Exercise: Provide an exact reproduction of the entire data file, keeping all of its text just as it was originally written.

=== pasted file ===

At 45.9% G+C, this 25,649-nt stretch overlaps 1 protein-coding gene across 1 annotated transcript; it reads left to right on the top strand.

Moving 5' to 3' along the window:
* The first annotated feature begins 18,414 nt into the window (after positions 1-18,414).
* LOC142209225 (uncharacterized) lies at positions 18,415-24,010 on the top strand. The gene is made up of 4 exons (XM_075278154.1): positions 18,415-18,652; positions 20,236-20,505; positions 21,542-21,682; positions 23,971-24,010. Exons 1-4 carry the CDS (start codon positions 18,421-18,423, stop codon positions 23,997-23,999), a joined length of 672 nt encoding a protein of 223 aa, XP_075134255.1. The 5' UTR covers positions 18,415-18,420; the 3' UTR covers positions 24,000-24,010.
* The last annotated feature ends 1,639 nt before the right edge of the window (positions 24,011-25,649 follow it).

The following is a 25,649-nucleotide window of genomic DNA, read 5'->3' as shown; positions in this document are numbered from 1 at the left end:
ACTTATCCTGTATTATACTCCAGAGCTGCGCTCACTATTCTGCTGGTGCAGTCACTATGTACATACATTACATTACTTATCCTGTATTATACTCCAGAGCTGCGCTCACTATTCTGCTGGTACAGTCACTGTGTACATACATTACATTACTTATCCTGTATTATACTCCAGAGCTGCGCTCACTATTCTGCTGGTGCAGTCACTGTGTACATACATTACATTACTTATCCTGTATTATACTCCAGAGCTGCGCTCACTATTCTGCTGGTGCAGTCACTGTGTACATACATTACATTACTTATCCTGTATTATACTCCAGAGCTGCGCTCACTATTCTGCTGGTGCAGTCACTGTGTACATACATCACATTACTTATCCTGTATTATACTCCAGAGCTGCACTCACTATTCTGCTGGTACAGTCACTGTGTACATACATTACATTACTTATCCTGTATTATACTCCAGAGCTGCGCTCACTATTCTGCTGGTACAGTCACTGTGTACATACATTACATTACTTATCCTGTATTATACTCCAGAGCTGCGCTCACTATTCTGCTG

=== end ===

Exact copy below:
At 45.9% G+C, this 25,649-nt stretch overlaps 1 protein-coding gene across 1 annotated transcript; it reads left to right on the top strand.

Moving 5' to 3' along the window:
* The first annotated feature begins 18,414 nt into the window (after positions 1-18,414).
* LOC142209225 (uncharacterized) lies at positions 18,415-24,010 on the top strand. The gene is made up of 4 exons (XM_075278154.1): positions 18,415-18,652; positions 20,236-20,505; positions 21,542-21,682; positions 23,971-24,010. Exons 1-4 carry the CDS (start codon positions 18,421-18,423, stop codon positions 23,997-23,999), a joined length of 672 nt encoding a protein of 223 aa, XP_075134255.1. The 5' UTR covers positions 18,415-18,420; the 3' UTR covers positions 24,000-24,010.
* The last annotated feature ends 1,639 nt before the right edge of the window (positions 24,011-25,649 follow it).

The following is a 25,649-nucleotide window of genomic DNA, read 5'->3' as shown; positions in this document are numbered from 1 at the left end:
ACTTATCCTGTATTATACTCCAGAGCTGCGCTCACTATTCTGCTGGTGCAGTCACTATGTACATACATTACATTACTTATCCTGTATTATACTCCAGAGCTGCGCTCACTATTCTGCTGGTACAGTCACTGTGTACATACATTACATTACTTATCCTGTATTATACTCCAGAGCTGCGCTCACTATTCTGCTGGTGCAGTCACTGTGTACATACATTACATTACTTATCCTGTATTATACTCCAGAGCTGCGCTCACTATTCTGCTGGTGCAGTCACTGTGTACATACATTACATTACTTATCCTGTATTATACTCCAGAGCTGCGCTCACTATTCTGCTGGTGCAGTCACTGTGTACATACATCACATTACTTATCCTGTATTATACTCCAGAGCTGCACTCACTATTCTGCTGGTACAGTCACTGTGTACATACATTACATTACTTATCCTGTATTATACTCCAGAGCTGCGCTCACTATTCTGCTGGTACAGTCACTGTGTACATACATTACATTACTTATCCTGTATTATACTCCAGAGCTGCGCTCACTATTCTGCTG